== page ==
LONDON - The two founders of struggling Irish sports broadcaster Setanta are in talks with a potential investor which could prevent the group from falling into administration, a source familiar with the situation said on Friday.
Setanta has been looking for a 50 million pound ($82.52 million) investment to pay looming sports rights payments.
The source declined to disclose the identity of the possible investor.
The BBC reported that it was Len Blavatnik, a U.S. billionaire who made his fortune in petrochemicals and now has a variety of interests, including sports television in Israel. It said on its website that Blavatnik was considering offering 20 million pounds for a 51 percent stake in the broadcaster.
The Reuters source's comments followed a report in the Irish Times which said Setanta founders Michael O'Rourke and Leonard Ryan would put an offer for a majority stake in the cash-strapped business to the company's directors at a board meeting in London on Friday.
The offer would be backed by the investor, a major international group, and would dilute the existing shareholders' holding, the report said.
Setanta declined to comment.
Setanta's board has been engaged in emergency refinancing talks all week and has suspended signing up new subscribers. It hit trouble after signing sports rights but failing to sign the number of subscribers it needed to cover the cost.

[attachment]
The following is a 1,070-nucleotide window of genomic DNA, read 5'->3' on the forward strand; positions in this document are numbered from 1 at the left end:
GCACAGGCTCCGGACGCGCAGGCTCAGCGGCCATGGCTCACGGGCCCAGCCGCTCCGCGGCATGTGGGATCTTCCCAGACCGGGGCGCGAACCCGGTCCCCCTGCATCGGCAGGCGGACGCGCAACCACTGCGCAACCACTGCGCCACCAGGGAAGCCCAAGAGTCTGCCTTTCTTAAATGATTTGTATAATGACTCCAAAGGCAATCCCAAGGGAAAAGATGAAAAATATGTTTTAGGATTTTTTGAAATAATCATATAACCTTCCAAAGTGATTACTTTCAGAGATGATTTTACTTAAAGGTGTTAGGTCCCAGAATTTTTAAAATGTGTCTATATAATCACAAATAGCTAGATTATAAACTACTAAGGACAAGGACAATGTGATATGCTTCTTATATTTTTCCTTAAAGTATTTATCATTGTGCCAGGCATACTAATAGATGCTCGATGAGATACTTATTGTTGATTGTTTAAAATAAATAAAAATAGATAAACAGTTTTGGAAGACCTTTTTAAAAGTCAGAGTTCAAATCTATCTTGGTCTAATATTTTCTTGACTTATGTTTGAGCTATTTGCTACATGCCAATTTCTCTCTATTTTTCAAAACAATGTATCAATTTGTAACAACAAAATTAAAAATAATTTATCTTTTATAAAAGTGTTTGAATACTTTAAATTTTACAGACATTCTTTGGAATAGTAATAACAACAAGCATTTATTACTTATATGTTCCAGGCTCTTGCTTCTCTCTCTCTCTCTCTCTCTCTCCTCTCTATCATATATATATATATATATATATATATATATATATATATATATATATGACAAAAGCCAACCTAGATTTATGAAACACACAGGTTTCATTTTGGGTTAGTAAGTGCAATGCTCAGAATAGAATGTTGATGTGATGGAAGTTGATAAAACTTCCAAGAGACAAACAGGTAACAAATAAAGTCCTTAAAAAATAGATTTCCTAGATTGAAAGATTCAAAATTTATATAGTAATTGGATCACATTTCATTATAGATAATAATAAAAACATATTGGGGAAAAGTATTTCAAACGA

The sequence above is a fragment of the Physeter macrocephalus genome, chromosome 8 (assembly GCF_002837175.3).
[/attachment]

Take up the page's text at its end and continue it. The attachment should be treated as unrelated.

The viability of its long-term business model was also thrown into doubt in February this year when it failed to secure its desired number of English Premier League live broadcast packages, a key draw for customers.
Setanta currently holds the rights to show two English Premier League packages, or 46 live matches a season, but it lost out in the auction for the next three-year deal to BSkyB and will only show 23 games per season from August 2010 against BSkyB's 115.
Setanta has around 1.2 million direct subscribers and needs nearer 1.9 million to break even, according to analysts.
The Walt Disney-owned sports network ESPN said on Thursday it had no current plan to buy Setanta and the Irish group also failed to reach a wholesale deal with rival broadcaster BSkyB.
(Reporting by Kate Holton; Editing by David Cowell) ($1 = 0.6059 pound)